The “Grand Jury recording” bills, SB 496 and SB 505, are still in the Ways & Means Committee and have not yet been assigned to a subcommittee. ORCOPS’ lobbyists had been readying for a fight in the Public Safety Subcommittee, but this late in session the measures are likely to go instead to the politically powerful Capital Construction Subcommittee (which, despite the name, can hear any bill). We’ve been speaking with Ways & Means members to discuss the bills and their fiscal impact, especially as pertains to the release of public employee transcripts. Although no official fiscal impact statement has been released, sources say it will be around $10 million, so we are doing everything we can to push the message that this money could be much better spent elsewhere. Lately, our sources have stated that the Committee may forgo dipping into the State budget in favor of foisting those costs onto local governments — which would have an even more direct impact on local law enforcement budgets! We’ve been coordinating with the District Attorneys, who are similarly opposed. We’re also getting the message out to the cities and counties that $10 million could be better spent on programs and projects they are actually asking for. We’ve been helped by a great Op-Ed from Clatsop County District Attorney Josh Marquis that appeared in The Oregonian earlier this week.

Senate Bill 712, which provides hours of service credit for vesting purposes and retirement credit to members who receive worker’s compensation disability payments and subsequently are reemployed by any participating public employer, passed out of Ways & Means with a “do-pass” recommendation. ORCOPS has supported this bill from its first hearing and we’ve consistently touched in with legislators to make sure they understand how important a bill like this is for our members.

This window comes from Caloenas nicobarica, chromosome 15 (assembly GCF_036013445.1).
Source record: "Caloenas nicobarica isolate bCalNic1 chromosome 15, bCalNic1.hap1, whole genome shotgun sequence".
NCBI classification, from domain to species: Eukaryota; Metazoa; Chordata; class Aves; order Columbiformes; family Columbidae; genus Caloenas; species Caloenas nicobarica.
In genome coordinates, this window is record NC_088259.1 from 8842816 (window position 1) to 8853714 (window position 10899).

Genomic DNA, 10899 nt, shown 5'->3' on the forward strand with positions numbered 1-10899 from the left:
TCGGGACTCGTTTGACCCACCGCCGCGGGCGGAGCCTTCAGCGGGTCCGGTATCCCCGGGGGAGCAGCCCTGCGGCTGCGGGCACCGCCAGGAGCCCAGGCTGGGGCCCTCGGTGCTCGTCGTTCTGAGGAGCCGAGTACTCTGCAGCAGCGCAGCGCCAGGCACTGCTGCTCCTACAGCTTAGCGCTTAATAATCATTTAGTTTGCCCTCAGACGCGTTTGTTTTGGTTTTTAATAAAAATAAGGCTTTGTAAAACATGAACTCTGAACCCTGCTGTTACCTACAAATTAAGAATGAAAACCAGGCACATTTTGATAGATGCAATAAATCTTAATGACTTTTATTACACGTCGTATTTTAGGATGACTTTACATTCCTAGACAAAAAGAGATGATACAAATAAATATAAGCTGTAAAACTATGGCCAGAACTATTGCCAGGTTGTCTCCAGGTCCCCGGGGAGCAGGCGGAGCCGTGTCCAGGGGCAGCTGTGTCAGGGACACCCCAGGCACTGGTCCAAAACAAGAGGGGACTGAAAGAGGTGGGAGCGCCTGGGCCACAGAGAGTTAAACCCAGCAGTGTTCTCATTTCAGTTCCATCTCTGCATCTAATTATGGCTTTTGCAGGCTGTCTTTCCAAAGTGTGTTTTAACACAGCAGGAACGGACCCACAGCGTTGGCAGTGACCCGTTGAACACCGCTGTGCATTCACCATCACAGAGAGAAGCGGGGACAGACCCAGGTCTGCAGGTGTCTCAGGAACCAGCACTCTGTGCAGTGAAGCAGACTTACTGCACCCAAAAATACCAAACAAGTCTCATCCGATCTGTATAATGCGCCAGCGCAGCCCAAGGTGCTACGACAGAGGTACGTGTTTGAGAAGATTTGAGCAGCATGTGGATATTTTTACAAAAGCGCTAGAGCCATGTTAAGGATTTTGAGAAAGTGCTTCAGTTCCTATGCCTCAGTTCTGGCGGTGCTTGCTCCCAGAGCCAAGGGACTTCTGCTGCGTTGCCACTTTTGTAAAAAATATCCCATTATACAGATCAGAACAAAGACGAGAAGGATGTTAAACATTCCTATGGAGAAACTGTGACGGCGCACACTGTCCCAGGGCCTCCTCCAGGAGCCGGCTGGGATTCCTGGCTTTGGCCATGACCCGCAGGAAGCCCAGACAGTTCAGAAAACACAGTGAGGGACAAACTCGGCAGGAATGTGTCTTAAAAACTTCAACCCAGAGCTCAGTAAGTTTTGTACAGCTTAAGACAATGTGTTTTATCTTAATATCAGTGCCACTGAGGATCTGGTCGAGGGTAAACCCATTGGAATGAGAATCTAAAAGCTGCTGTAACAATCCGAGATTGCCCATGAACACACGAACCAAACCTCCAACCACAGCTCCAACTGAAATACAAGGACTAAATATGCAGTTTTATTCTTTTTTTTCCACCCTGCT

As you may have recently read in The Oregonian, it appears that both significant revenue discussions as well as regressive PERS “reforms” are off the table in Salem … at least for now. The idea of trading benefit-cutting PERS “reforms” for a new statewide corporate tax increase was gestated prior to session. But now it seems that those conversations have stalled out with Republicans seemingly unwilling to budge on revenue, and the Democrats holding the line on PERS. In lieu of a proposed tax increase worth $890 million this biennium (which would have required a three-fifths “supermajority” that included Republican support), the Legislature is now looking at instead rolling back $200 million worth of business tax breaks from 2013 (eliminating tax cuts generally does not require a supermajority, although there is disagreement on this particular proposal). But without the need for Republican support on a tax proposal, Democratic leadership is unwilling to focus on PERS “reforms.” Although there is a short legislative session in February of 2018, it appears that both sides of the aisle intent to mothball these discussions—at least in a practical sense—until 2019.

Over the past few months, ORCOPS has met with dozens of legislators in both chambers and of both political persuasions to talk about the various proposals that have been floated. As the only member of the “PERS Coalition” that represents local law enforcement, ORCOPS made headway on both sides of the aisle. We’ve discussed how the “reform” ideas that have been floated not only consistently risk endangering our ability to attract and retain officers, but unfairly pushes a lot of additional financial burden on newer officers. We have also continued to push and testify to the principle that “a deal is a deal,” and when coming from the representatives for members of their local law enforcement, this has gone over well. This was especially helpful with Rep. Buehler (R – Bend) and Sen. Knopp (R – Bend), when discussing how PERS “reforms” would affect the members of Bend Police Department, who have recently joined our coalition. They both expressed their desire to better connect with their local law enforcement in the interim. ORCOPS discussed ways that PERS liabilities could be cut (by $3 billion or more) through more efficient management practices that won’t affect benefits.

To be clear, although at the moment PERS “reform” seems to be off the table, there are still 17 days left in the session and we will stay vigilant of any new developments. Just because all deals are off the table today, doesn’t mean there couldn’t be a last-minute bargain that we need to address in short order. For now, we will continue to work on taking the Grand Jury recordation bill off the table, run traps on any chance of PERS “reform” or other bad bills resurrecting, and watch for any last-minute amendments that would impact ORCOPS.